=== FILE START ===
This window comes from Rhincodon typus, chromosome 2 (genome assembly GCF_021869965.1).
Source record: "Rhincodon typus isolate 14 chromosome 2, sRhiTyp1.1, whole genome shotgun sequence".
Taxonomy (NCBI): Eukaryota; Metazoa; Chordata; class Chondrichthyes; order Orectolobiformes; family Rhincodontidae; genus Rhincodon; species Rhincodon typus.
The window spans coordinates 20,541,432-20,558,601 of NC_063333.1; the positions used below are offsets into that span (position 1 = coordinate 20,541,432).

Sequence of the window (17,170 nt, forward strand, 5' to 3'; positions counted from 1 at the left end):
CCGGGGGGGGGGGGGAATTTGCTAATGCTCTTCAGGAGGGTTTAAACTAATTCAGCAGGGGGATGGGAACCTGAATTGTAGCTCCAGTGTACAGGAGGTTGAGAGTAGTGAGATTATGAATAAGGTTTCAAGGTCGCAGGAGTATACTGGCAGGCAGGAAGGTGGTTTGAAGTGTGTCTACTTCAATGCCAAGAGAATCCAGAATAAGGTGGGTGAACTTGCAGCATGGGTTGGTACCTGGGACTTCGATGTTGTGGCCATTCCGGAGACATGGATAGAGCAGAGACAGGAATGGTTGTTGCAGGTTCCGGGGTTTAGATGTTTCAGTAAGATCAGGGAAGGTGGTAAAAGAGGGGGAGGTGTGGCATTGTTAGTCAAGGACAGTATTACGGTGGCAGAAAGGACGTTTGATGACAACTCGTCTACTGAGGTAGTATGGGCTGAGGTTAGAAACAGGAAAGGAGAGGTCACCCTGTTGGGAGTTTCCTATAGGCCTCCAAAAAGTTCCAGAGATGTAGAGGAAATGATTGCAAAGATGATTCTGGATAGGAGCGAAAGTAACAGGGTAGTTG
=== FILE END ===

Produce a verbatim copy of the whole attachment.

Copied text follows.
This window comes from Rhincodon typus, chromosome 2 (genome assembly GCF_021869965.1).
Source record: "Rhincodon typus isolate 14 chromosome 2, sRhiTyp1.1, whole genome shotgun sequence".
Taxonomy (NCBI): Eukaryota; Metazoa; Chordata; class Chondrichthyes; order Orectolobiformes; family Rhincodontidae; genus Rhincodon; species Rhincodon typus.
The window spans coordinates 20,541,432-20,558,601 of NC_063333.1; the positions used below are offsets into that span (position 1 = coordinate 20,541,432).

Sequence of the window (17,170 nt, forward strand, 5' to 3'; positions counted from 1 at the left end):
CCGGGGGGGGGGGGGAATTTGCTAATGCTCTTCAGGAGGGTTTAAACTAATTCAGCAGGGGGATGGGAACCTGAATTGTAGCTCCAGTGTACAGGAGGTTGAGAGTAGTGAGATTATGAATAAGGTTTCAAGGTCGCAGGAGTATACTGGCAGGCAGGAAGGTGGTTTGAAGTGTGTCTACTTCAATGCCAAGAGAATCCAGAATAAGGTGGGTGAACTTGCAGCATGGGTTGGTACCTGGGACTTCGATGTTGTGGCCATTCCGGAGACATGGATAGAGCAGAGACAGGAATGGTTGTTGCAGGTTCCGGGGTTTAGATGTTTCAGTAAGATCAGGGAAGGTGGTAAAAGAGGGGGAGGTGTGGCATTGTTAGTCAAGGACAGTATTACGGTGGCAGAAAGGACGTTTGATGACAACTCGTCTACTGAGGTAGTATGGGCTGAGGTTAGAAACAGGAAAGGAGAGGTCACCCTGTTGGGAGTTTCCTATAGGCCTCCAAAAAGTTCCAGAGATGTAGAGGAAATGATTGCAAAGATGATTCTGGATAGGAGCGAAAGTAACAGGGTAGTTG